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Defining 'Self-contained Regime' - A Case Study of the International Covenant on Civil and Political Rights -

Runersten, Michael (2008)
Department of Law
Abstract
This thesis examines the definition of the term 'self-contained regime', a term firstly used by the International Court of Justice in the Tehran Hostages Case and since then discussed and analyzed by international scholars of international law. The term has been used to label a treaty or set of treaties in international law that set up a system of norms that to some extent exclude the applicability of general international law. It has however not been clearly established to what extent such an exclusion is possible and on which grounds such an exclusion has to be based. These questions are looked into in this thesis. In a second part of this thesis, the definition of the term self-contained regime is applied to the International Covenant... (More)
This thesis examines the definition of the term 'self-contained regime', a term firstly used by the International Court of Justice in the Tehran Hostages Case and since then discussed and analyzed by international scholars of international law. The term has been used to label a treaty or set of treaties in international law that set up a system of norms that to some extent exclude the applicability of general international law. It has however not been clearly established to what extent such an exclusion is possible and on which grounds such an exclusion has to be based. These questions are looked into in this thesis. In a second part of this thesis, the definition of the term self-contained regime is applied to the International Covenant on Civil and Political Rights (ICCPR). Other treaties in the field of human rights law have earlier been nominated as possible self-contained regimes due to the special enforcement mechanisms often included in the treaties. By carrying out a case study on the enforcement mechanisms in the ICCPR, it will be possible to pin down its relationship to general international law and to answer the question of whether the ICCPR constitutes a self-contained regime. (Less)
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author
Runersten, Michael
supervisor
organization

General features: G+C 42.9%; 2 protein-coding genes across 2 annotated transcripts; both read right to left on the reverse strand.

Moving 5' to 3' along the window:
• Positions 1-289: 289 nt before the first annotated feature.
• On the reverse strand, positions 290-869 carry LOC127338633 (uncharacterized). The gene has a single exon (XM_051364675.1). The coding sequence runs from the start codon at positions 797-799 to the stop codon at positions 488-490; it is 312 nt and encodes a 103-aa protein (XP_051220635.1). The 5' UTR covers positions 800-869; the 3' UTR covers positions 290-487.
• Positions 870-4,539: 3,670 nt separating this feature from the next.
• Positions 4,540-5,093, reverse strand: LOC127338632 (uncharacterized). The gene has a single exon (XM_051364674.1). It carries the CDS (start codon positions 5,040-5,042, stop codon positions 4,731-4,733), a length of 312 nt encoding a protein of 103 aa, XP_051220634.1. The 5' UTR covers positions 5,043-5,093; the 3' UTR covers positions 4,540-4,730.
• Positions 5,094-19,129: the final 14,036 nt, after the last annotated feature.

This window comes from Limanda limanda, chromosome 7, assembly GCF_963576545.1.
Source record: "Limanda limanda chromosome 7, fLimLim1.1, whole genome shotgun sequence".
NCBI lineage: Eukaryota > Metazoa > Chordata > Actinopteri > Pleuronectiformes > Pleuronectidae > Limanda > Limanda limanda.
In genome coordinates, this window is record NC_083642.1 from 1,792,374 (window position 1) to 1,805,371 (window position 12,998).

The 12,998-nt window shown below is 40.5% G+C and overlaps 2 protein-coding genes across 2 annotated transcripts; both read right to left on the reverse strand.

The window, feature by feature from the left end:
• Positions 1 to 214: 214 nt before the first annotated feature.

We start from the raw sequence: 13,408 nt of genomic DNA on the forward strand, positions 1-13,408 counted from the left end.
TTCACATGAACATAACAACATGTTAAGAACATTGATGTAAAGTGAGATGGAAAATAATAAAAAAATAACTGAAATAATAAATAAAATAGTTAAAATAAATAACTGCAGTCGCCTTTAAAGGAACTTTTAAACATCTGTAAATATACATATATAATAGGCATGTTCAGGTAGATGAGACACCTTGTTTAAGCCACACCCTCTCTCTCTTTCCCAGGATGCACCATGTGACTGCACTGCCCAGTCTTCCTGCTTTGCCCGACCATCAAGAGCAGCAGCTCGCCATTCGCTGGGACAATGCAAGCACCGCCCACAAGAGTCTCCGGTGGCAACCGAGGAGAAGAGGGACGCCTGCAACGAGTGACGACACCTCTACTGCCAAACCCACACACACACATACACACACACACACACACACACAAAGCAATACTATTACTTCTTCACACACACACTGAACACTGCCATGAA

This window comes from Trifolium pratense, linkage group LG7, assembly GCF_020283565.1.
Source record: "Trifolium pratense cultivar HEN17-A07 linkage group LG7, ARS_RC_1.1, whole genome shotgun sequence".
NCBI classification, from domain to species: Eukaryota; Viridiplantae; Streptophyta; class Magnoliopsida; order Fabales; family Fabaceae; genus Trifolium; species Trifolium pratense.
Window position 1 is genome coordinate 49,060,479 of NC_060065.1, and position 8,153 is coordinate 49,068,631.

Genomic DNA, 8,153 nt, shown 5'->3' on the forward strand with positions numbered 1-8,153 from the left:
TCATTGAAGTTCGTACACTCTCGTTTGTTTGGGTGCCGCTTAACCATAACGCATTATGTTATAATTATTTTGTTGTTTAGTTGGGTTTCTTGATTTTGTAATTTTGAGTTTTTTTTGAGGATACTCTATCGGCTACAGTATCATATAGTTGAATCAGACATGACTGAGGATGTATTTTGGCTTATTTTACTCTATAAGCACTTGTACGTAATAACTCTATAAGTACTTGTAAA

year
type
H3 - Professional qualifications (4 Years - )
subject
keywords
Folkrätt
language
English
id
1561624
date added to LUP
2010-03-08 15:55:29
date last changed
2010-03-08 15:55:29
@misc{1561624,
  abstract     = {This thesis examines the definition of the term 'self-contained regime', a term firstly used by the International Court of Justice in the Tehran Hostages Case and since then discussed and analyzed by international scholars of international law. The term has been used to label a treaty or set of treaties in international law that set up a system of norms that to some extent exclude the applicability of general international law. It has however not been clearly established to what extent such an exclusion is possible and on which grounds such an exclusion has to be based. These questions are looked into in this thesis. In a second part of this thesis, the definition of the term self-contained regime is applied to the International Covenant on Civil and Political Rights (ICCPR). Other treaties in the field of human rights law have earlier been nominated as possible self-contained regimes due to the special enforcement mechanisms often included in the treaties. By carrying out a case study on the enforcement mechanisms in the ICCPR, it will be possible to pin down its relationship to general international law and to answer the question of whether the ICCPR constitutes a self-contained regime.},
  author       = {Runersten, Michael},
  keyword      = {Folkrätt},
  language     = {eng},
  note         = {Student Paper},
  title        = {Defining 'Self-contained Regime' - A Case Study of the International Covenant on Civil and Political Rights -},
  year         = {2008},
}